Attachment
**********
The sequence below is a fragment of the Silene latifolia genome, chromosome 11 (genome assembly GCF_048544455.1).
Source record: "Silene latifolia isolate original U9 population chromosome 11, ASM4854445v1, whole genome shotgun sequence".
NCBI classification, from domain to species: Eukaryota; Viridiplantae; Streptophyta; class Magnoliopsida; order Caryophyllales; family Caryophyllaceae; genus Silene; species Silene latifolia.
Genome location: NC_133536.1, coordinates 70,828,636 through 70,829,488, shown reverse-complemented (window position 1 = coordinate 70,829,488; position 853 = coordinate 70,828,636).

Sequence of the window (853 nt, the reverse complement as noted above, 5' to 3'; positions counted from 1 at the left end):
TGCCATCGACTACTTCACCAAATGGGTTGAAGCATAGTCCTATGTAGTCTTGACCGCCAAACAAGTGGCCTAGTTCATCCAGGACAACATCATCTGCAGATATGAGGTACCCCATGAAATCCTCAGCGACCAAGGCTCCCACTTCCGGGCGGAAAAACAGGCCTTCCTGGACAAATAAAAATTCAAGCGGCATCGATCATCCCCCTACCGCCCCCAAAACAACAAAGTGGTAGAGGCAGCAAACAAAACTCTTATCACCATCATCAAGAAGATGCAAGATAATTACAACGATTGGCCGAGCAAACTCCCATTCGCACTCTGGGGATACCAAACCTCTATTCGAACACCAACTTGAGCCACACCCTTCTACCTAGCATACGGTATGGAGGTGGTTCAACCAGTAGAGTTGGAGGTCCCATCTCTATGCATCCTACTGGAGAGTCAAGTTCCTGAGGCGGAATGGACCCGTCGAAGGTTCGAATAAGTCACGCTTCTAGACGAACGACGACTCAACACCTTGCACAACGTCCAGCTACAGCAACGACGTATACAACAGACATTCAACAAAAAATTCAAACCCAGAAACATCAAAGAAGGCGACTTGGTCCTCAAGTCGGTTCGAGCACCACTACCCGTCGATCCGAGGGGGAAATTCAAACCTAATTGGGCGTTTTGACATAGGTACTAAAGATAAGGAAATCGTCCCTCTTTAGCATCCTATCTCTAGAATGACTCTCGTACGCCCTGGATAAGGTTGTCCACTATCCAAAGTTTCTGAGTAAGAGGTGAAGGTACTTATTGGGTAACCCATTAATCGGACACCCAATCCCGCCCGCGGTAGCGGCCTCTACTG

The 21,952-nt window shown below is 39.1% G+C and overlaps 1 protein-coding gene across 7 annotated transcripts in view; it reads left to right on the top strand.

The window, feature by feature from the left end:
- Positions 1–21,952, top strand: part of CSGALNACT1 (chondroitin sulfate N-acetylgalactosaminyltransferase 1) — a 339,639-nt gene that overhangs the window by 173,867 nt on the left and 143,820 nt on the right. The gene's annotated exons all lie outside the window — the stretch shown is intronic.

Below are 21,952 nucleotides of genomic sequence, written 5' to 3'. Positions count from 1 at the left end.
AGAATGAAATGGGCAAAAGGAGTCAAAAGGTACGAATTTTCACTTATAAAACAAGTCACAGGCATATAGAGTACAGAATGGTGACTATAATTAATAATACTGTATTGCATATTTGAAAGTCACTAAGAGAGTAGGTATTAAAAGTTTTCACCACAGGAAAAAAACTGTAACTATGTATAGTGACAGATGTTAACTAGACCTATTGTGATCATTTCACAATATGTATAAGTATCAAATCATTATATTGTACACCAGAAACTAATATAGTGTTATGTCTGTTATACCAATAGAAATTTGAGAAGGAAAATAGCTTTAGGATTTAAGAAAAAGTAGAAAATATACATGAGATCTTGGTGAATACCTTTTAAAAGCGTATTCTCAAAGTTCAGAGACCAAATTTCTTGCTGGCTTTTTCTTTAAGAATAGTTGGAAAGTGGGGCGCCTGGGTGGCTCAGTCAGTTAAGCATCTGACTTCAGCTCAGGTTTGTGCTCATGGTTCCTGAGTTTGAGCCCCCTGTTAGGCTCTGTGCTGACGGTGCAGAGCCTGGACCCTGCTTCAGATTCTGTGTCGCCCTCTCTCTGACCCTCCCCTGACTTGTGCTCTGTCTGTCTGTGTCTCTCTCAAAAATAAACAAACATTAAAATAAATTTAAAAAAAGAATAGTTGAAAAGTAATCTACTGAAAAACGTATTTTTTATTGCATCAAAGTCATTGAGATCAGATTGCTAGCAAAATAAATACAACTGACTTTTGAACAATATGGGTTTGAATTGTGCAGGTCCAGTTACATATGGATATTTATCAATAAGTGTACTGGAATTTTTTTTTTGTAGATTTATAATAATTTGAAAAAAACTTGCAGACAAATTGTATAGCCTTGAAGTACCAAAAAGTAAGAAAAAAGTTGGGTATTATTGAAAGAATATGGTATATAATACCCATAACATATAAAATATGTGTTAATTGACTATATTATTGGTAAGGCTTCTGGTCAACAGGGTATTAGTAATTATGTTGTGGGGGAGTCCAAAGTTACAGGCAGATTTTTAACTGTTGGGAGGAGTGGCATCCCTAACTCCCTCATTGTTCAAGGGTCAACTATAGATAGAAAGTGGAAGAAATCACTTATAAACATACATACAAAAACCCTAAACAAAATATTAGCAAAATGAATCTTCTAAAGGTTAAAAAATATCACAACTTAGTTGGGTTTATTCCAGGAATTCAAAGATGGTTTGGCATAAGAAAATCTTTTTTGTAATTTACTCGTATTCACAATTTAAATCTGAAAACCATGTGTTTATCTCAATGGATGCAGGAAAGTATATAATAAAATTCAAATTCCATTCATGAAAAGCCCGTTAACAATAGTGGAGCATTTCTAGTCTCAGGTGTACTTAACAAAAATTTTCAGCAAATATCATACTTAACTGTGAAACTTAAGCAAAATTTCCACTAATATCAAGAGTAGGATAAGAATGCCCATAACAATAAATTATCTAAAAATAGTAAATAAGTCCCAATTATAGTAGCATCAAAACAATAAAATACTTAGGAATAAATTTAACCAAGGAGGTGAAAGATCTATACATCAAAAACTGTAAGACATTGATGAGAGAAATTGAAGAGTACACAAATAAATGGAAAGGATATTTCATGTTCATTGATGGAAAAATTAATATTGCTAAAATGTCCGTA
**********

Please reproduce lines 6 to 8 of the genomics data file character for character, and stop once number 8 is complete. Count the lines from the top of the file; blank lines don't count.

TGCCATCGACTACTTCACCAAATGGGTTGAAGCATAGTCCTATGTAGTCTTGACCGCCAAACAAGTGGCCTAGTTCATCCAGGACAACATCATCTGCAGATATGAGGTACCCCATGAAATCCTCAGCGACCAAGGCTCCCACTTCCGGGCGGAAAAACAGGCCTTCCTGGACAAATAAAAATTCAAGCGGCATCGATCATCCCCCTACCGCCCCCAAAACAACAAAGTGGTAGAGGCAGCAAACAAAACTCTTATCACCATCATCAAGAAGATGCAAGATAATTACAACGATTGGCCGAGCAAACTCCCATTCGCACTCTGGGGATACCAAACCTCTATTCGAACACCAACTTGAGCCACACCCTTCTACCTAGCATACGGTATGGAGGTGGTTCAACCAGTAGAGTTGGAGGTCCCATCTCTATGCATCCTACTGGAGAGTCAAGTTCCTGAGGCGGAATGGACCCGTCGAAGGTTCGAATAAGTCACGCTTCTAGACGAACGACGACTCAACACCTTGCACAACGTCCAGCTACAGCAACGACGTATACAACAGACATTCAACAAAAAATTCAAACCCAGAAACATCAAAGAAGGCGACTTGGTCCTCAAGTCGGTTCGAGCACCACTACCCGTCGATCCGAGGGGGAAATTCAAACCTAATTGGGCGTTTTGACATAGGTACTAAAGATAAGGAAATCGTCCCTCTTTAGCATCCTATCTCTAGAATGACTCTCGTACGCCCTGGATAAGGTTGTCCACTATCCAAAGTTTCTGAGTAAGAGGTGAAGGTACTTATTGGGTAACCCATTAATCGGACACCCAATCCCGCCCGCGGTAGCGGCCTCTACTG

The 21,952-nt window shown below is 39.1% G+C and overlaps 1 protein-coding gene across 7 annotated transcripts in view; it reads left to right on the top strand.

The window, feature by feature from the left end: